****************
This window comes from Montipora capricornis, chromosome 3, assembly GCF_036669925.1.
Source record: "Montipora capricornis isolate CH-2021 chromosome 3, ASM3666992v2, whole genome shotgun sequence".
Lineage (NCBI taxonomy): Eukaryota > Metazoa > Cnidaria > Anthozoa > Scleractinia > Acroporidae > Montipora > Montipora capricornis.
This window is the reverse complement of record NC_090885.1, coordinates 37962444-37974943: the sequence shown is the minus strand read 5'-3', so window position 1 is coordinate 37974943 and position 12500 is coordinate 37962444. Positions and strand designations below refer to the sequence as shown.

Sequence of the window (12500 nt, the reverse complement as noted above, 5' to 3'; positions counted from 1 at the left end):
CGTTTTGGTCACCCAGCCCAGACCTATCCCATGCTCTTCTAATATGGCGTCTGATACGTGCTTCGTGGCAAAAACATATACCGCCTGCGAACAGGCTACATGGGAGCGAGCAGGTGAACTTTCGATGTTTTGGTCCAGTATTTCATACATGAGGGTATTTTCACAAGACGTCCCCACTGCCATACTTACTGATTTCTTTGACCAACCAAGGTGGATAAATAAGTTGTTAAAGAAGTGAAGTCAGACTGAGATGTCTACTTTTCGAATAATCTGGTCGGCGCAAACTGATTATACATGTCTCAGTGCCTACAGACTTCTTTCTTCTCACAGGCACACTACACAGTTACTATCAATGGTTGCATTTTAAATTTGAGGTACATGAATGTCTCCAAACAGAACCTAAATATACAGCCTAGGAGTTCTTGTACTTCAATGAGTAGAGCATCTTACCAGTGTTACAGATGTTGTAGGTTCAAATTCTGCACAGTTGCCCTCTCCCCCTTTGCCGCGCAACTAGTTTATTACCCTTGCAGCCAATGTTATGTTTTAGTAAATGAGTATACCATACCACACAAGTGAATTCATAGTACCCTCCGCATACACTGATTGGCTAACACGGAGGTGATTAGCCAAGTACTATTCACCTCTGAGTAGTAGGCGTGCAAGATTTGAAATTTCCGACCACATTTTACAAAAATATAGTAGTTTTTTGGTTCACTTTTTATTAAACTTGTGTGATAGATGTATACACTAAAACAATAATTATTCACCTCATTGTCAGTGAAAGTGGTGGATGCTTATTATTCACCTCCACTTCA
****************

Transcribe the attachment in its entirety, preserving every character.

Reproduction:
This window comes from Montipora capricornis, chromosome 3, assembly GCF_036669925.1.
Source record: "Montipora capricornis isolate CH-2021 chromosome 3, ASM3666992v2, whole genome shotgun sequence".
Lineage (NCBI taxonomy): Eukaryota > Metazoa > Cnidaria > Anthozoa > Scleractinia > Acroporidae > Montipora > Montipora capricornis.
This window is the reverse complement of record NC_090885.1, coordinates 37962444-37974943: the sequence shown is the minus strand read 5'-3', so window position 1 is coordinate 37974943 and position 12500 is coordinate 37962444. Positions and strand designations below refer to the sequence as shown.

Sequence of the window (12500 nt, the reverse complement as noted above, 5' to 3'; positions counted from 1 at the left end):
CGTTTTGGTCACCCAGCCCAGACCTATCCCATGCTCTTCTAATATGGCGTCTGATACGTGCTTCGTGGCAAAAACATATACCGCCTGCGAACAGGCTACATGGGAGCGAGCAGGTGAACTTTCGATGTTTTGGTCCAGTATTTCATACATGAGGGTATTTTCACAAGACGTCCCCACTGCCATACTTACTGATTTCTTTGACCAACCAAGGTGGATAAATAAGTTGTTAAAGAAGTGAAGTCAGACTGAGATGTCTACTTTTCGAATAATCTGGTCGGCGCAAACTGATTATACATGTCTCAGTGCCTACAGACTTCTTTCTTCTCACAGGCACACTACACAGTTACTATCAATGGTTGCATTTTAAATTTGAGGTACATGAATGTCTCCAAACAGAACCTAAATATACAGCCTAGGAGTTCTTGTACTTCAATGAGTAGAGCATCTTACCAGTGTTACAGATGTTGTAGGTTCAAATTCTGCACAGTTGCCCTCTCCCCCTTTGCCGCGCAACTAGTTTATTACCCTTGCAGCCAATGTTATGTTTTAGTAAATGAGTATACCATACCACACAAGTGAATTCATAGTACCCTCCGCATACACTGATTGGCTAACACGGAGGTGATTAGCCAAGTACTATTCACCTCTGAGTAGTAGGCGTGCAAGATTTGAAATTTCCGACCACATTTTACAAAAATATAGTAGTTTTTTGGTTCACTTTTTATTAAACTTGTGTGATAGATGTATACACTAAAACAATAATTATTCACCTCATTGTCAGTGAAAGTGGTGGATGCTTATTATTCACCTCCACTTCA